Alex Barath ‘13 has a wish for each and every Kettering University student and organization – he wants them all to have proper access to materials, tools and resources to not only complete their class projects, but to express themselves creatively via science and engineering.
Thus, with the guidance of Dr. Massoud Tavakoli, professor of Mechanical Engineering and director of the University's Innovation to Entrepreneurship Across the University (i2e-AU) initiative, they started building on President Robert K. McMahan’s vision for collaborative spaces on campus with a student-driven re-construction project on the second floor of the C.S. Mott Building to create a space where students can “think, tinker, and thrive” with their personal and school projects and hobbies. The space is affectionately nicknamed the “T-Space.”
“I compiled research on what other spaces have done then started making decisions on what to do based on the room we had,” Barath said. “We’re primarily modeled after the Stanford [University] d.school and the Google Garage. The Google Garage, that’s where they do groundbreaking things like Google Glass and driverless cars.”
The Kettering T-Space as it’s referred to in the prototype phase is constantly evolving its mission and offerings. It currently provides students access to 3D printing, laser cutting, soldering and other utilities to work on small electric and mechanical prototypes.
“I don’t think the place should ever be finished. If we do it right it will never be finished,” Tavakoli said. “It’s like the room of requirement in Harry Potter, it will be what you want it to be. That’s exactly what we want it to be.”
Barath graduated from Kettering in December 2013 with degrees in Electrical and Mechanical Engineering and now works full-time for General Motors in Milford, Michigan. However, in his spare time, he still manages the progress and use of the space and hopes to see it grow in each passing section.
The T-Space is constantly evolving but will begin as a place for light prototyping with access to whiteboards, moveable furniture, music creation, communication devices and a green room for animation and multimedia production. In the near future, the space will contain servers that will provide students with access to software that may not otherwise be common on campus. The tools currently provided are plentiful for computer scientists and mechanical and electrical engineers to experiment.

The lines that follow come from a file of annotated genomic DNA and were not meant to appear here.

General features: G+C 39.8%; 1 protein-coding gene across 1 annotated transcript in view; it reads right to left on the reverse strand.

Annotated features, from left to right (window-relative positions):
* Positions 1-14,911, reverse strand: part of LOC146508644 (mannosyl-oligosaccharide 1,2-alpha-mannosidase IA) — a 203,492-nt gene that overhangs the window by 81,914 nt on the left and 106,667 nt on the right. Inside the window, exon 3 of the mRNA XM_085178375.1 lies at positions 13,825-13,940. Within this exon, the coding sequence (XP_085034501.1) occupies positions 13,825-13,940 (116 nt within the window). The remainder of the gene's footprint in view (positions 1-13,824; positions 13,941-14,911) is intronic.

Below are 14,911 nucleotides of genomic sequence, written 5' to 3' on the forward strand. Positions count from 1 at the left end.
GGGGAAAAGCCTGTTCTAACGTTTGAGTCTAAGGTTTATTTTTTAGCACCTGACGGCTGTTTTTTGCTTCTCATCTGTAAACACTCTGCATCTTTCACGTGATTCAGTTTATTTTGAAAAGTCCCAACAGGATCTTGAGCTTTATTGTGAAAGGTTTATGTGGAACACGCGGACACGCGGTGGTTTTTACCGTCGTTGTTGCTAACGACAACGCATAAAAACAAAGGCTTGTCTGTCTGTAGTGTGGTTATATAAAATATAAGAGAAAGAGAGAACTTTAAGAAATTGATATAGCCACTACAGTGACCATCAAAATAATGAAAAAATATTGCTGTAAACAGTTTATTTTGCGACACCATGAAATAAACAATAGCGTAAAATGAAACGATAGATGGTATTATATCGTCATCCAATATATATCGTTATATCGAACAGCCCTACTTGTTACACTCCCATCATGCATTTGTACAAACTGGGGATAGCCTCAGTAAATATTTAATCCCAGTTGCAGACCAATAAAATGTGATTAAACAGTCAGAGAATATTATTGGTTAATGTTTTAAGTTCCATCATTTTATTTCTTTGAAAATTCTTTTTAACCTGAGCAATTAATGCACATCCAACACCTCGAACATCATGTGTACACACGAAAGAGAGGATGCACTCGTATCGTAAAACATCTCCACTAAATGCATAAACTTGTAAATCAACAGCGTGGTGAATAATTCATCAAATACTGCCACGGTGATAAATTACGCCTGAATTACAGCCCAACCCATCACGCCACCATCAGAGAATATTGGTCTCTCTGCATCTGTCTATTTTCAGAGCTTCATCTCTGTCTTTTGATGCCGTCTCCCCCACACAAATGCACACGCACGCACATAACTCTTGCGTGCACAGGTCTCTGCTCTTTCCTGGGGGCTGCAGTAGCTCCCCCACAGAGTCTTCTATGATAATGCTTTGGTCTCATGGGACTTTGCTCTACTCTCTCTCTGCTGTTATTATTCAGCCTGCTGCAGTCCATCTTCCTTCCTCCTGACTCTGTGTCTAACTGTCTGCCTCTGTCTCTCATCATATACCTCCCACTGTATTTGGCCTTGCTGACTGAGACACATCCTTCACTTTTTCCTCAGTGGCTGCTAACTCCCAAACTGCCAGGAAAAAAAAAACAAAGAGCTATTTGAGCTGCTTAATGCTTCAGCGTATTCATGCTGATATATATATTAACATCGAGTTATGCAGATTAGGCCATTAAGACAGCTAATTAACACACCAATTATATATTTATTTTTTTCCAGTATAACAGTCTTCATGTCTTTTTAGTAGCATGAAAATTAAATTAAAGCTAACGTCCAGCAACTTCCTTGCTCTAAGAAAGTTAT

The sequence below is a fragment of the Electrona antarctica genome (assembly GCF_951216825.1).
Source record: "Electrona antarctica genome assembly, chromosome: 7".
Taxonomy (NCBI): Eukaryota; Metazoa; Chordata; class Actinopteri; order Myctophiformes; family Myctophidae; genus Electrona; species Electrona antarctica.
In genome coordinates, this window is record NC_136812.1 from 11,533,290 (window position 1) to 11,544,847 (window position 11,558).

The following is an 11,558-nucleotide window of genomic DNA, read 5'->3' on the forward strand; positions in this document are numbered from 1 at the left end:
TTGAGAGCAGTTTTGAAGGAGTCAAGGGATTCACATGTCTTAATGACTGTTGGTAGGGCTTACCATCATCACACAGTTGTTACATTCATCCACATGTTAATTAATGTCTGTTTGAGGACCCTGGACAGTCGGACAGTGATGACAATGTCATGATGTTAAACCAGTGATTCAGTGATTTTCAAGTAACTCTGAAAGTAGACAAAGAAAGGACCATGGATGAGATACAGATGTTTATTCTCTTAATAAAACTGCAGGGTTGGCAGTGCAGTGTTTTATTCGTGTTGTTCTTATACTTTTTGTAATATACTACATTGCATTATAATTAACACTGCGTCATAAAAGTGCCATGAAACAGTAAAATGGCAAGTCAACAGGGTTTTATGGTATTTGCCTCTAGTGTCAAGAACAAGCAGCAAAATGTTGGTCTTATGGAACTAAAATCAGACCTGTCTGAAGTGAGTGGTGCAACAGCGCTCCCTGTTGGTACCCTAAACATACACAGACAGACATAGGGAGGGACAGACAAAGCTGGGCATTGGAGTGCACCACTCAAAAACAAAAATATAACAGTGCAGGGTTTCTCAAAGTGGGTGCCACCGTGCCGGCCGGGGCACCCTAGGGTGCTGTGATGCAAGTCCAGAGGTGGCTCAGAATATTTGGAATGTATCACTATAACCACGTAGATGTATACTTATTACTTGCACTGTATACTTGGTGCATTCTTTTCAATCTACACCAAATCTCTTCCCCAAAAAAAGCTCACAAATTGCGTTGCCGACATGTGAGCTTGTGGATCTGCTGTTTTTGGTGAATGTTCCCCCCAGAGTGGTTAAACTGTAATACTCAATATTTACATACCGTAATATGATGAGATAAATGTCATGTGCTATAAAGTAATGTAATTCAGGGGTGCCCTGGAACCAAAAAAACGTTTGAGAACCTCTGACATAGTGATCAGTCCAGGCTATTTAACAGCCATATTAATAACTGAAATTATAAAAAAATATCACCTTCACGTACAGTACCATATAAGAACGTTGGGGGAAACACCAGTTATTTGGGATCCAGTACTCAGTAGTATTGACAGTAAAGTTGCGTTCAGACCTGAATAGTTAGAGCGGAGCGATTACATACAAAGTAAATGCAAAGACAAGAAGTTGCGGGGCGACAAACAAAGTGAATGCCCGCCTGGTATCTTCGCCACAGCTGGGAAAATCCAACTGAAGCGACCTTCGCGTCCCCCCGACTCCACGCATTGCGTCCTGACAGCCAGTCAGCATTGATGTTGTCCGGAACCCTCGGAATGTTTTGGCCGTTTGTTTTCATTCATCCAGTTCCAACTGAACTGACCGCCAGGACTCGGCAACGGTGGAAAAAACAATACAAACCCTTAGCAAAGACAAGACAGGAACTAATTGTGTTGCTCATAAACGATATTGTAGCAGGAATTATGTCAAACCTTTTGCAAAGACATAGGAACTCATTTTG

“The end is not to encourage our students to create businesses. That they can do on their own later in life,” Tavakoli said. “The underlying motivation for all of this is to get our students to adopt a mindset that might be alien or uncomfortable to engineering and science students. That mindset is the innovation and entrepreneurial mindset. “
Barath further breaks down the vision for the T-Space into short- and long-term goals. In the short-term, he wants students and clubs/organizations to use the space for their class and extra-curricular projects. Long-term, he would like to see the space evolve into a full-fledged Makerspace with student access expanding to heavy machinery and the other labs on campus.
“We really want people to talk - to start the discussion about how we can use this,” Barath said. “In the future, I really want us to open up all the labs and tools of the University to students.”
The ultimate goal of the space is to have 24-hour access to all students who wish to explore and experiment on personal and professional projects.
“First thing is the space of course,” said Hunter Casbeer, president of the Kettering Entrepreneur Society. “We didn’t have a space before. Then another thing is collaboration with other students. We can make the space but how are we going to get the students to come to the space? That’s what we’re working on right now. We want to make it open, make it a community space, you don’t have to be associated with any major or club to use it.”
The space also complements the Innovation to Entrepreneurship (i2e) course of study created by Tavakoli. The course of study equips Kettering students with a problem-solving and entrepreneurial mindset that allows them to build on their technical and engineering skills.
“The hypothesis of the entire i2e movement on this campus is to get all our students to realize that what they are gaining here in their highly practical education is badly under-utilized if they only use it to get a job,” Tavakoli said. “There’s a much higher purpose for what they are getting here and that’s to improve the world and gain their own fulfillment in the process. We think the missing element is the mindset. If you had that innovation to entrepreneurial mindset and let them practice it here then that seed is going to grow into a tree someday.”
Kettering students now have the necessary T-Space to begin transforming their mindsets to “think, tinker, and thrive.”